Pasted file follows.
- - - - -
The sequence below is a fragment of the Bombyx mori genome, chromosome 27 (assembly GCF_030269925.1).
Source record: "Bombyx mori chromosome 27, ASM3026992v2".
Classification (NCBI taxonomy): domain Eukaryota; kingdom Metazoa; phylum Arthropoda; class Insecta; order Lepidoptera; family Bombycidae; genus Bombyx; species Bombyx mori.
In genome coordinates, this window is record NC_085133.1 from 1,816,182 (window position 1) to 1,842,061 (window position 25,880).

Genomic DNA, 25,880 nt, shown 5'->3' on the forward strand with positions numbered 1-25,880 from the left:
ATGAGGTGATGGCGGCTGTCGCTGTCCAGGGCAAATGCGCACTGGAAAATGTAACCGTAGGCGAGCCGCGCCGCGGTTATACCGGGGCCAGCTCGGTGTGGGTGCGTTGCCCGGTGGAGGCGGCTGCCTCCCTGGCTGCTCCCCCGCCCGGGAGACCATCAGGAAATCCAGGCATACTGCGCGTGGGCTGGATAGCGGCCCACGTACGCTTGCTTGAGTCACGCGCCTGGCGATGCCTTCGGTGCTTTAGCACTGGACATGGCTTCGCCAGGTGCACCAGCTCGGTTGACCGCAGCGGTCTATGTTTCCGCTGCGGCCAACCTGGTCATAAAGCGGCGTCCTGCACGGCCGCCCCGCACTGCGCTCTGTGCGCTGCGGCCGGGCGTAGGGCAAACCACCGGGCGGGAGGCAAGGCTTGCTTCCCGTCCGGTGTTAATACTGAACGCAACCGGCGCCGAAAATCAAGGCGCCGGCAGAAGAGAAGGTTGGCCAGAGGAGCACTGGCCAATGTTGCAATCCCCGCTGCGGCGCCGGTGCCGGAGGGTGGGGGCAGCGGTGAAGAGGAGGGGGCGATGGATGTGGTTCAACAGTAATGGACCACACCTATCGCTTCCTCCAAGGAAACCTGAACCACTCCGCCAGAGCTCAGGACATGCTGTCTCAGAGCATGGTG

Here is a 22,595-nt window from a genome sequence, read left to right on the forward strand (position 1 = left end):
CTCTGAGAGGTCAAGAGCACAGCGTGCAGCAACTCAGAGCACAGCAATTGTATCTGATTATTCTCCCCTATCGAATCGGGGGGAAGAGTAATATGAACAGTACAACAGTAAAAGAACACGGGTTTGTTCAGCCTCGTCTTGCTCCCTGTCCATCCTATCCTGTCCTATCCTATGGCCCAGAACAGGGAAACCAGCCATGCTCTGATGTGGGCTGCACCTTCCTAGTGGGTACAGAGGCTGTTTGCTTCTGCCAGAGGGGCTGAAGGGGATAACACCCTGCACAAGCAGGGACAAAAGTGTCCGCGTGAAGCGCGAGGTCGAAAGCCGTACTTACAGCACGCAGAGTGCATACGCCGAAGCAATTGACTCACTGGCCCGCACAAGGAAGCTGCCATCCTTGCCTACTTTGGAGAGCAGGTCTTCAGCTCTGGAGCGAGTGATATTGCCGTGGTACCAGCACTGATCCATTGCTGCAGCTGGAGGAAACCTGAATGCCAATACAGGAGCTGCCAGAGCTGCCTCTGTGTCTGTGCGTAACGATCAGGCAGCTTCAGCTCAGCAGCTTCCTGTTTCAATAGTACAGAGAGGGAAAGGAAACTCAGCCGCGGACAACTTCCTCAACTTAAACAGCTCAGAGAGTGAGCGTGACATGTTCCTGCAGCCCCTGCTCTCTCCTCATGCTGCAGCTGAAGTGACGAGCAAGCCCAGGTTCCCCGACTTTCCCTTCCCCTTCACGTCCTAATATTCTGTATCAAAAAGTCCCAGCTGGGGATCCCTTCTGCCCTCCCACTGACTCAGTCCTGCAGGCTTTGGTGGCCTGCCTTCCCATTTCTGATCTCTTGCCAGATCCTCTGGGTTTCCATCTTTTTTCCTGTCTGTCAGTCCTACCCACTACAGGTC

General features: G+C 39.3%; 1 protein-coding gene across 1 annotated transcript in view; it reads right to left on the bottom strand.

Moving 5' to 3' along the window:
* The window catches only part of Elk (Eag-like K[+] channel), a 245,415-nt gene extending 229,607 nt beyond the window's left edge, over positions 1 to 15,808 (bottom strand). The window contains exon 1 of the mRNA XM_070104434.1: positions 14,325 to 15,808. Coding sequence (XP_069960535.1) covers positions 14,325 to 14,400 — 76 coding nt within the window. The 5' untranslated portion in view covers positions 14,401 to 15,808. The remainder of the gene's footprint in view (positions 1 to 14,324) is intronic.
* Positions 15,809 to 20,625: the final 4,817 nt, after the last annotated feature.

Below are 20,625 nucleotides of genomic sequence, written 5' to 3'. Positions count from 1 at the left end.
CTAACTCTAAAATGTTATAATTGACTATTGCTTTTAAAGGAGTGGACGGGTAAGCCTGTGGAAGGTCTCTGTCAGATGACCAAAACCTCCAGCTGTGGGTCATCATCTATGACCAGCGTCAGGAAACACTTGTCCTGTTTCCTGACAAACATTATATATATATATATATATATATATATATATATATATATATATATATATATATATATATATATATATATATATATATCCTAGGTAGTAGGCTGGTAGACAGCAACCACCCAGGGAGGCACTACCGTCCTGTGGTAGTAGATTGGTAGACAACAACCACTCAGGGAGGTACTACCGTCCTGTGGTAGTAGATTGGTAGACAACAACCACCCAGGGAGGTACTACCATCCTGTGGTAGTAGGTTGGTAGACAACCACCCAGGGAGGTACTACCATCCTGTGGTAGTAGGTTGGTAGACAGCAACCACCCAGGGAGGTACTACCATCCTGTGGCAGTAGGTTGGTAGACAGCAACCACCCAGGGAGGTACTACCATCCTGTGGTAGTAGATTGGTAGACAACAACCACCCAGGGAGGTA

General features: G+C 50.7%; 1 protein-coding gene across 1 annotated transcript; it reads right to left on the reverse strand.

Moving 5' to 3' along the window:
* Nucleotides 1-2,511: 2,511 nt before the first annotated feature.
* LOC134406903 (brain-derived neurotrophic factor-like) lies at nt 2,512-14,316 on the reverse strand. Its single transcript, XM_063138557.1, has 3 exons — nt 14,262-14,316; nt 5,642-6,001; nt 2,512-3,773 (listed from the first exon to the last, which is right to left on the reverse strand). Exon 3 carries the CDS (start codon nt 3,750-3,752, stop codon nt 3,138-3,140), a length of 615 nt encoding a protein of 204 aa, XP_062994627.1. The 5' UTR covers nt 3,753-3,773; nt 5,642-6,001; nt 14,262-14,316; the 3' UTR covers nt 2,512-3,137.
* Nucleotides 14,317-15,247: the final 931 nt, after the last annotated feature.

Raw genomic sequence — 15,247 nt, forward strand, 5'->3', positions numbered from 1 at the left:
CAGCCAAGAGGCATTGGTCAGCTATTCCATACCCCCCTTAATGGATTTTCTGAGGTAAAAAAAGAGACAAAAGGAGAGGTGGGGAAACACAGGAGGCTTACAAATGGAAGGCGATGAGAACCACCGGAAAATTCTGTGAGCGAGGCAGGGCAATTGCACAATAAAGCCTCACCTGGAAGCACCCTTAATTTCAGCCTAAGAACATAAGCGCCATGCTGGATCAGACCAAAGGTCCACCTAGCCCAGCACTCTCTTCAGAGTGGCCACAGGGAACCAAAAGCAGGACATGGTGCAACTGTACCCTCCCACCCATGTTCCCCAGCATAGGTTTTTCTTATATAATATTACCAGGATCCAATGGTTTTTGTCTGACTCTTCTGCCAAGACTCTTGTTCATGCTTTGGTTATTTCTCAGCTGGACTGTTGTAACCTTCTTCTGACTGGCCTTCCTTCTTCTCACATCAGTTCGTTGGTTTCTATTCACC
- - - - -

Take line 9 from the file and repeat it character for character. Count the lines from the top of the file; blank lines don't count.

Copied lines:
General features: G+C 39.3%; 1 protein-coding gene across 1 annotated transcript in view; it reads right to left on the bottom strand.